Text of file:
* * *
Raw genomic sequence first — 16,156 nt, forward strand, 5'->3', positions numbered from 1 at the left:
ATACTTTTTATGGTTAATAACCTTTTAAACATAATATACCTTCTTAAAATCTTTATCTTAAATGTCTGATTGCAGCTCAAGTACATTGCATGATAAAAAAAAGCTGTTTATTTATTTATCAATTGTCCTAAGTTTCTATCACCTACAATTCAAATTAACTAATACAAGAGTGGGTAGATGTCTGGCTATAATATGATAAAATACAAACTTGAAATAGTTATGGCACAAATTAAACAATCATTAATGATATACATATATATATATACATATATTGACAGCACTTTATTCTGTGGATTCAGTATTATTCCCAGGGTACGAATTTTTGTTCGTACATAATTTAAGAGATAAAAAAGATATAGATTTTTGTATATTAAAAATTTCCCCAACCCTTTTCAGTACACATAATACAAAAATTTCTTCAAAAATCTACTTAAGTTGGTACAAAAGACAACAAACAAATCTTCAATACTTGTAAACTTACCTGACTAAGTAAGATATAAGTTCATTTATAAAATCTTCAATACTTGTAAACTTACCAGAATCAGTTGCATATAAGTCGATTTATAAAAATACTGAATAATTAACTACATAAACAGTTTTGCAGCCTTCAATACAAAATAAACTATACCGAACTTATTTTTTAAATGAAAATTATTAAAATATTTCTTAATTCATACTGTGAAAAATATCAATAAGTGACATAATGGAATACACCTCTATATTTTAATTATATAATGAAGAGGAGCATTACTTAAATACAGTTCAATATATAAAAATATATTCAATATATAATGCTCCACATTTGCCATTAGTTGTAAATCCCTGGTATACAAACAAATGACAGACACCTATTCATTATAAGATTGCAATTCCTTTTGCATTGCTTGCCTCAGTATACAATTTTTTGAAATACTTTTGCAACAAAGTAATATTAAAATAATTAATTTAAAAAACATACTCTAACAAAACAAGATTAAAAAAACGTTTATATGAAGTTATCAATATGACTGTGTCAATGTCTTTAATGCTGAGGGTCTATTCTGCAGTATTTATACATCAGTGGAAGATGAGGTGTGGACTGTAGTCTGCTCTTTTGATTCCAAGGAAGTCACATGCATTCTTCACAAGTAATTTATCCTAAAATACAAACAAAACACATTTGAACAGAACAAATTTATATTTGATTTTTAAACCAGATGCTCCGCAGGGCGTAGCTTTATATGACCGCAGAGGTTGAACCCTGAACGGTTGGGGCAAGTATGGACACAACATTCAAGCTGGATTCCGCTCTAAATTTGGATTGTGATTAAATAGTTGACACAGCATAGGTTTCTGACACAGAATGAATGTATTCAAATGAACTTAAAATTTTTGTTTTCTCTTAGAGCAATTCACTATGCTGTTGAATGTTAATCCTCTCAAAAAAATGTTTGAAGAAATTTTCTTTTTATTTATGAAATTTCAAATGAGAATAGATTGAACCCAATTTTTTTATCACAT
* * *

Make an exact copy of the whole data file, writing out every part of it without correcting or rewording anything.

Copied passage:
Raw genomic sequence first — 16,156 nt, forward strand, 5'->3', positions numbered from 1 at the left:
ATACTTTTTATGGTTAATAACCTTTTAAACATAATATACCTTCTTAAAATCTTTATCTTAAATGTCTGATTGCAGCTCAAGTACATTGCATGATAAAAAAAAGCTGTTTATTTATTTATCAATTGTCCTAAGTTTCTATCACCTACAATTCAAATTAACTAATACAAGAGTGGGTAGATGTCTGGCTATAATATGATAAAATACAAACTTGAAATAGTTATGGCACAAATTAAACAATCATTAATGATATACATATATATATATACATATATTGACAGCACTTTATTCTGTGGATTCAGTATTATTCCCAGGGTACGAATTTTTGTTCGTACATAATTTAAGAGATAAAAAAGATATAGATTTTTGTATATTAAAAATTTCCCCAACCCTTTTCAGTACACATAATACAAAAATTTCTTCAAAAATCTACTTAAGTTGGTACAAAAGACAACAAACAAATCTTCAATACTTGTAAACTTACCTGACTAAGTAAGATATAAGTTCATTTATAAAATCTTCAATACTTGTAAACTTACCAGAATCAGTTGCATATAAGTCGATTTATAAAAATACTGAATAATTAACTACATAAACAGTTTTGCAGCCTTCAATACAAAATAAACTATACCGAACTTATTTTTTAAATGAAAATTATTAAAATATTTCTTAATTCATACTGTGAAAAATATCAATAAGTGACATAATGGAATACACCTCTATATTTTAATTATATAATGAAGAGGAGCATTACTTAAATACAGTTCAATATATAAAAATATATTCAATATATAATGCTCCACATTTGCCATTAGTTGTAAATCCCTGGTATACAAACAAATGACAGACACCTATTCATTATAAGATTGCAATTCCTTTTGCATTGCTTGCCTCAGTATACAATTTTTTGAAATACTTTTGCAACAAAGTAATATTAAAATAATTAATTTAAAAAACATACTCTAACAAAACAAGATTAAAAAAACGTTTATATGAAGTTATCAATATGACTGTGTCAATGTCTTTAATGCTGAGGGTCTATTCTGCAGTATTTATACATCAGTGGAAGATGAGGTGTGGACTGTAGTCTGCTCTTTTGATTCCAAGGAAGTCACATGCATTCTTCACAAGTAATTTATCCTAAAATACAAACAAAACACATTTGAACAGAACAAATTTATATTTGATTTTTAAACCAGATGCTCCGCAGGGCGTAGCTTTATATGACCGCAGAGGTTGAACCCTGAACGGTTGGGGCAAGTATGGACACAACATTCAAGCTGGATTCCGCTCTAAATTTGGATTGTGATTAAATAGTTGACACAGCATAGGTTTCTGACACAGAATGAATGTATTCAAATGAACTTAAAATTTTTGTTTTCTCTTAGAGCAATTCACTATGCTGTTGAATGTTAATCCTCTCAAAAAAATGTTTGAAGAAATTTTCTTTTTATTTATGAAATTTCAAATGAGAATAGATTGAACCCAATTTTTTTATCACAT